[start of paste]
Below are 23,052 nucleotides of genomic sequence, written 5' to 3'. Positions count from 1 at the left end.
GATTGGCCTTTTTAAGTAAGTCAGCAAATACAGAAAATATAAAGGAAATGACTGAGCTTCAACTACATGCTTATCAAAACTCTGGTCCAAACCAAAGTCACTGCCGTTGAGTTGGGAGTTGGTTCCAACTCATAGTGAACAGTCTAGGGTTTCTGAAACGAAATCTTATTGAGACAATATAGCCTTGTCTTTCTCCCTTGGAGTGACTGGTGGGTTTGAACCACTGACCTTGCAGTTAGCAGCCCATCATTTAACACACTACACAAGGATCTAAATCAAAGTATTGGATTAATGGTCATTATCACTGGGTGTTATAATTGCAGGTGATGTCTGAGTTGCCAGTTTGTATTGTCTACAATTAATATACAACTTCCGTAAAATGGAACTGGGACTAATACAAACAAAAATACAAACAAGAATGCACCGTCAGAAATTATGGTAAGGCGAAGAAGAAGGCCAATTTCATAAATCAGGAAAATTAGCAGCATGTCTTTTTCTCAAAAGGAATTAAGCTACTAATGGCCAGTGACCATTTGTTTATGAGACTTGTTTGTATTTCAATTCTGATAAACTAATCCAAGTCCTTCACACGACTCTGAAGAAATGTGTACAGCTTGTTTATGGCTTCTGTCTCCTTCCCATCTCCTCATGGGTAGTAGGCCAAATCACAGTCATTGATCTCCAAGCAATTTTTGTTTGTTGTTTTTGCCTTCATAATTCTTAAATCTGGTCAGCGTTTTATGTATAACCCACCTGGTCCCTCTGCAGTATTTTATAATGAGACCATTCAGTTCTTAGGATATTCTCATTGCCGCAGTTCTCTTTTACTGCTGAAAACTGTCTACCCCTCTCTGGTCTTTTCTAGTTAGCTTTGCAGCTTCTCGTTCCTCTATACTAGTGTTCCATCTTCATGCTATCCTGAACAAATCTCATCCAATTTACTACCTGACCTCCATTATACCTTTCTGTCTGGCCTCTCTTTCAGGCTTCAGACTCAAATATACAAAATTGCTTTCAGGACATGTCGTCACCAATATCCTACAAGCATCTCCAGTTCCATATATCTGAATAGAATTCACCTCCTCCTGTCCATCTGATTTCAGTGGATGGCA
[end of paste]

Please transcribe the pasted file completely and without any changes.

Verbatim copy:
Below are 23,052 nucleotides of genomic sequence, written 5' to 3'. Positions count from 1 at the left end.
GATTGGCCTTTTTAAGTAAGTCAGCAAATACAGAAAATATAAAGGAAATGACTGAGCTTCAACTACATGCTTATCAAAACTCTGGTCCAAACCAAAGTCACTGCCGTTGAGTTGGGAGTTGGTTCCAACTCATAGTGAACAGTCTAGGGTTTCTGAAACGAAATCTTATTGAGACAATATAGCCTTGTCTTTCTCCCTTGGAGTGACTGGTGGGTTTGAACCACTGACCTTGCAGTTAGCAGCCCATCATTTAACACACTACACAAGGATCTAAATCAAAGTATTGGATTAATGGTCATTATCACTGGGTGTTATAATTGCAGGTGATGTCTGAGTTGCCAGTTTGTATTGTCTACAATTAATATACAACTTCCGTAAAATGGAACTGGGACTAATACAAACAAAAATACAAACAAGAATGCACCGTCAGAAATTATGGTAAGGCGAAGAAGAAGGCCAATTTCATAAATCAGGAAAATTAGCAGCATGTCTTTTTCTCAAAAGGAATTAAGCTACTAATGGCCAGTGACCATTTGTTTATGAGACTTGTTTGTATTTCAATTCTGATAAACTAATCCAAGTCCTTCACACGACTCTGAAGAAATGTGTACAGCTTGTTTATGGCTTCTGTCTCCTTCCCATCTCCTCATGGGTAGTAGGCCAAATCACAGTCATTGATCTCCAAGCAATTTTTGTTTGTTGTTTTTGCCTTCATAATTCTTAAATCTGGTCAGCGTTTTATGTATAACCCACCTGGTCCCTCTGCAGTATTTTATAATGAGACCATTCAGTTCTTAGGATATTCTCATTGCCGCAGTTCTCTTTTACTGCTGAAAACTGTCTACCCCTCTCTGGTCTTTTCTAGTTAGCTTTGCAGCTTCTCGTTCCTCTATACTAGTGTTCCATCTTCATGCTATCCTGAACAAATCTCATCCAATTTACTACCTGACCTCCATTATACCTTTCTGTCTGGCCTCTCTTTCAGGCTTCAGACTCAAATATACAAAATTGCTTTCAGGACATGTCGTCACCAATATCCTACAAGCATCTCCAGTTCCATATATCTGAATAGAATTCACCTCCTCCTGTCCATCTGATTTCAGTGGATGGCA